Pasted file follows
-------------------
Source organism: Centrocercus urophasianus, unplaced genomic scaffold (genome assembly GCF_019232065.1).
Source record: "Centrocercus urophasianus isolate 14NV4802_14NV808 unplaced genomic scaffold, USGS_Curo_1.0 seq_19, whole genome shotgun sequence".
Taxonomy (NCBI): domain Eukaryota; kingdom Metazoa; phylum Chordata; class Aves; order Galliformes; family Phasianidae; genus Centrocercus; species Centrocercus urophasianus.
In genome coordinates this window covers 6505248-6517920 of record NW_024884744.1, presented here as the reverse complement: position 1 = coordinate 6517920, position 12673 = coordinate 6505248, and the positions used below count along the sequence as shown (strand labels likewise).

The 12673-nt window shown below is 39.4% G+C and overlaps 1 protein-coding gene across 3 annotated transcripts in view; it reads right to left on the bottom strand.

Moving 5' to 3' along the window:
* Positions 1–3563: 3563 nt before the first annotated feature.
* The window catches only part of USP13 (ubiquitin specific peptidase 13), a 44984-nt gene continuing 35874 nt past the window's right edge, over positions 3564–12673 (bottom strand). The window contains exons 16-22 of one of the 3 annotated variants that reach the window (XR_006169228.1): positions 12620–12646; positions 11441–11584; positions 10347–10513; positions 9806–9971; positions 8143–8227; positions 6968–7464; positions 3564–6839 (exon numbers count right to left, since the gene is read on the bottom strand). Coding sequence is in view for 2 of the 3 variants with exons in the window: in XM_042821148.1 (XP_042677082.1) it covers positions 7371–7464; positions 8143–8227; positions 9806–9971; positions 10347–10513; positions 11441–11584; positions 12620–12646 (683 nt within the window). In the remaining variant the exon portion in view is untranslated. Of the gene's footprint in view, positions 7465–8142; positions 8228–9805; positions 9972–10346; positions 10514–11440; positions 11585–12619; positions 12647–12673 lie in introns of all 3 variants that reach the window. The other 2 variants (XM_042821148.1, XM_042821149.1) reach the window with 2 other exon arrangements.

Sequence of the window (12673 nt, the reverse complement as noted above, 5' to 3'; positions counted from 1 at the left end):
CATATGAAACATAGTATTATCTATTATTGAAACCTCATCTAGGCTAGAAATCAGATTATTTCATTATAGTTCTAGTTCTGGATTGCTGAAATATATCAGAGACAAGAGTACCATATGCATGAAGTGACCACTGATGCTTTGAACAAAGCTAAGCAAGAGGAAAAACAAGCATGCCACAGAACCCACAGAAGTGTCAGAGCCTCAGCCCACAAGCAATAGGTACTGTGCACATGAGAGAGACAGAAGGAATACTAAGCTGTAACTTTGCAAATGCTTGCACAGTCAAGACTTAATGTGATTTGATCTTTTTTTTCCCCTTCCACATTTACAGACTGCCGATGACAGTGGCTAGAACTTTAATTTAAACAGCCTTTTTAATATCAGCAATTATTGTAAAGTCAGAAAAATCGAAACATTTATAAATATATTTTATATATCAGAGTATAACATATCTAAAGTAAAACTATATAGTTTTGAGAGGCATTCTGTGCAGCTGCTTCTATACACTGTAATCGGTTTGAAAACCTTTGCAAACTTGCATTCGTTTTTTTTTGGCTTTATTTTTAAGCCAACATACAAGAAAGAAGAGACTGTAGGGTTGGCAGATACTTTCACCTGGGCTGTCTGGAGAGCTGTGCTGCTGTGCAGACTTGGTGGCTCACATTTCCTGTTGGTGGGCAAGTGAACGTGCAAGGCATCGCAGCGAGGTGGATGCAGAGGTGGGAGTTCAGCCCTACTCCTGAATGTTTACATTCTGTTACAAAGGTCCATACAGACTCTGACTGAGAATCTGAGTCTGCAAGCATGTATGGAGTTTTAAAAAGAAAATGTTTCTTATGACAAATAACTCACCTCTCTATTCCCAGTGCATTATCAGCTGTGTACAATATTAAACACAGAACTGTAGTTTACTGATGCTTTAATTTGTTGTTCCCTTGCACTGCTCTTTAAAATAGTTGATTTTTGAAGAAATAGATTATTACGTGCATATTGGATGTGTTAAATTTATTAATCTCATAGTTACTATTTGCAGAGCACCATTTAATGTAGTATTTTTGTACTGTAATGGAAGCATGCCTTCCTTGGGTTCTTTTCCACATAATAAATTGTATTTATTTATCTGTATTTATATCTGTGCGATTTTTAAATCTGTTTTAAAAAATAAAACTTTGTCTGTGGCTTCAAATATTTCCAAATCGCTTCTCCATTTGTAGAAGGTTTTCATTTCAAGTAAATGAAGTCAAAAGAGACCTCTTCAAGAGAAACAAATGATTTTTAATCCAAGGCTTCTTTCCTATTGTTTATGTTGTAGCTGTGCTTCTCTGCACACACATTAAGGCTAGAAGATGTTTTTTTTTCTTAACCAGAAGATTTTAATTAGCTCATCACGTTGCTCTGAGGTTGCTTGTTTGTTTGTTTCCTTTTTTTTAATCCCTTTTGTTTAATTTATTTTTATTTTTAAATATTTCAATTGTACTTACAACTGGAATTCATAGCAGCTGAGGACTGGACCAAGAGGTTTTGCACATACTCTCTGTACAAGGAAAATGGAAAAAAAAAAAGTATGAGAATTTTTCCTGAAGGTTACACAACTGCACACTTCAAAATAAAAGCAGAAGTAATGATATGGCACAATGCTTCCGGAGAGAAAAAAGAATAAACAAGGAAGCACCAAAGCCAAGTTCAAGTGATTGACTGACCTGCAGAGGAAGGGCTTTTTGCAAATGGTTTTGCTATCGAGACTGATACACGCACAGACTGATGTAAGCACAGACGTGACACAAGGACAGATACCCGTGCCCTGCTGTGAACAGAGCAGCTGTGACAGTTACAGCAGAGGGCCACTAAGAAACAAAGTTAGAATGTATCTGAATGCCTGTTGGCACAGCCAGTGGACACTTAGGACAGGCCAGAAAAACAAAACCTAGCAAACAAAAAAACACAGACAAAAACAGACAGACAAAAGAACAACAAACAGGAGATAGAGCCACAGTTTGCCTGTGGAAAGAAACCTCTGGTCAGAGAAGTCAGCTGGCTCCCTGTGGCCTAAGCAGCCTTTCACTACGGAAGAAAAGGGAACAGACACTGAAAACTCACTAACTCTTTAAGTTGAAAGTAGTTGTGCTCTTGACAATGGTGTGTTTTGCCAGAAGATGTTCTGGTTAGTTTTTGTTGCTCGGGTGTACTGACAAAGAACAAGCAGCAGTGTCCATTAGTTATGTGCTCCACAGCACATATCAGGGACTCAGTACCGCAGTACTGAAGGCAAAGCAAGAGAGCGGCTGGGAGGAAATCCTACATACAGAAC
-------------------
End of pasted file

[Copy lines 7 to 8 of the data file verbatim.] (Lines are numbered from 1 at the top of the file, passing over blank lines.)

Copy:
* Positions 1–3563: 3563 nt before the first annotated feature.
* The window catches only part of USP13 (ubiquitin specific peptidase 13), a 44984-nt gene continuing 35874 nt past the window's right edge, over positions 3564–12673 (bottom strand). The window contains exons 16-22 of one of the 3 annotated variants that reach the window (XR_006169228.1): positions 12620–12646; positions 11441–11584; positions 10347–10513; positions 9806–9971; positions 8143–8227; positions 6968–7464; positions 3564–6839 (exon numbers count right to left, since the gene is read on the bottom strand). Coding sequence is in view for 2 of the 3 variants with exons in the window: in XM_042821148.1 (XP_042677082.1) it covers positions 7371–7464; positions 8143–8227; positions 9806–9971; positions 10347–10513; positions 11441–11584; positions 12620–12646 (683 nt within the window). In the remaining variant the exon portion in view is untranslated. Of the gene's footprint in view, positions 7465–8142; positions 8228–9805; positions 9972–10346; positions 10514–11440; positions 11585–12619; positions 12647–12673 lie in introns of all 3 variants that reach the window. The other 2 variants (XM_042821148.1, XM_042821149.1) reach the window with 2 other exon arrangements.